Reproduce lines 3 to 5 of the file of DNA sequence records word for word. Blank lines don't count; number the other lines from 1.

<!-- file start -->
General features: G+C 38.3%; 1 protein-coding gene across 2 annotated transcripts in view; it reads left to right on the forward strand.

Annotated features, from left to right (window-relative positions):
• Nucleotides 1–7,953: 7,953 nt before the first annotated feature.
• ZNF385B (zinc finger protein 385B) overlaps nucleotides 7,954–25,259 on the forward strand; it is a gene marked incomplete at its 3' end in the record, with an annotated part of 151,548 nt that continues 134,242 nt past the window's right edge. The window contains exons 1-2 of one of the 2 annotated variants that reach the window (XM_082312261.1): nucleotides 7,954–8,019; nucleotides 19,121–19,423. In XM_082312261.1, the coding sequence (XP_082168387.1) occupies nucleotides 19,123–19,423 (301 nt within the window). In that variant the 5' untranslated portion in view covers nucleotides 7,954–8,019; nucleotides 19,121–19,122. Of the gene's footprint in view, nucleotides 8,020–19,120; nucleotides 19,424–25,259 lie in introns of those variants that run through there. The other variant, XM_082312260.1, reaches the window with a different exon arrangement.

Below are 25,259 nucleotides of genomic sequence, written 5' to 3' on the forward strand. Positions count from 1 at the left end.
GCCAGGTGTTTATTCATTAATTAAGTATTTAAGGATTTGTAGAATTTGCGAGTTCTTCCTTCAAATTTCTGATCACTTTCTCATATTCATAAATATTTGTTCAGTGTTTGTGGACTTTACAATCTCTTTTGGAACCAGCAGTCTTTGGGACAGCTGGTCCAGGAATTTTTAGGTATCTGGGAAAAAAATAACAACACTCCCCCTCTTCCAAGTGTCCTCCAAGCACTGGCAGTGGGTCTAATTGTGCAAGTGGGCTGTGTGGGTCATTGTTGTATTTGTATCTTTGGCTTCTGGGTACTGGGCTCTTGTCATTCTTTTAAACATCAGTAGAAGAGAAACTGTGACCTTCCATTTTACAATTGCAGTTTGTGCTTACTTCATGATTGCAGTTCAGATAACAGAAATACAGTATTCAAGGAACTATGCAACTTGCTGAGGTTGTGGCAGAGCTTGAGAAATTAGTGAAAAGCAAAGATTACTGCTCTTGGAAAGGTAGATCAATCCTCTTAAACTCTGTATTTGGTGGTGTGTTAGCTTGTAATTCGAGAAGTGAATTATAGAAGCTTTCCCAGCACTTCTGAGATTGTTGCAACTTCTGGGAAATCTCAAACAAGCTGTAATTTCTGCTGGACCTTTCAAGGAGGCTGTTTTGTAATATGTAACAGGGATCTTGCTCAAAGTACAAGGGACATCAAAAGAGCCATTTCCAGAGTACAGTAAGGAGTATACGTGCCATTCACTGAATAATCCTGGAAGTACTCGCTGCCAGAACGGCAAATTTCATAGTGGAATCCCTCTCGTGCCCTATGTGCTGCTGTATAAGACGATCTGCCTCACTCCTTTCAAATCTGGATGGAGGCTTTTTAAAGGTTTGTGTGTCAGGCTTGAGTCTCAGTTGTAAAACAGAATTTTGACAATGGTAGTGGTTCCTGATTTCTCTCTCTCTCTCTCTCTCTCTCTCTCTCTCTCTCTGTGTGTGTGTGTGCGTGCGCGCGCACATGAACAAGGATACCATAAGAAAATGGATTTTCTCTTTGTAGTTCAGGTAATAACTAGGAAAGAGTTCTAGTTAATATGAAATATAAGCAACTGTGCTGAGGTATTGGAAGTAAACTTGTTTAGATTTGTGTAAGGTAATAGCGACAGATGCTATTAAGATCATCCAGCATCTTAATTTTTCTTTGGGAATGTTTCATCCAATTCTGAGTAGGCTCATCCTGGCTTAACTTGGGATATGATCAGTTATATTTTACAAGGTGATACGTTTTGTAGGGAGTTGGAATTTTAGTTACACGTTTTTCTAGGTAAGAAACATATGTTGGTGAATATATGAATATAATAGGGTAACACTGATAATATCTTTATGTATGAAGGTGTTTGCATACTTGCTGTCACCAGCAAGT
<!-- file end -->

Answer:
• Nucleotides 1–7,953: 7,953 nt before the first annotated feature.
• ZNF385B (zinc finger protein 385B) overlaps nucleotides 7,954–25,259 on the forward strand; it is a gene marked incomplete at its 3' end in the record, with an annotated part of 151,548 nt that continues 134,242 nt past the window's right edge. The window contains exons 1-2 of one of the 2 annotated variants that reach the window (XM_082312261.1): nucleotides 7,954–8,019; nucleotides 19,121–19,423. In XM_082312261.1, the coding sequence (XP_082168387.1) occupies nucleotides 19,123–19,423 (301 nt within the window). In that variant the 5' untranslated portion in view covers nucleotides 7,954–8,019; nucleotides 19,121–19,122. Of the gene's footprint in view, nucleotides 8,020–19,120; nucleotides 19,424–25,259 lie in introns of those variants that run through there. The other variant, XM_082312260.1, reaches the window with a different exon arrangement.

Below are 25,259 nucleotides of genomic sequence, written 5' to 3' on the forward strand. Positions count from 1 at the left end.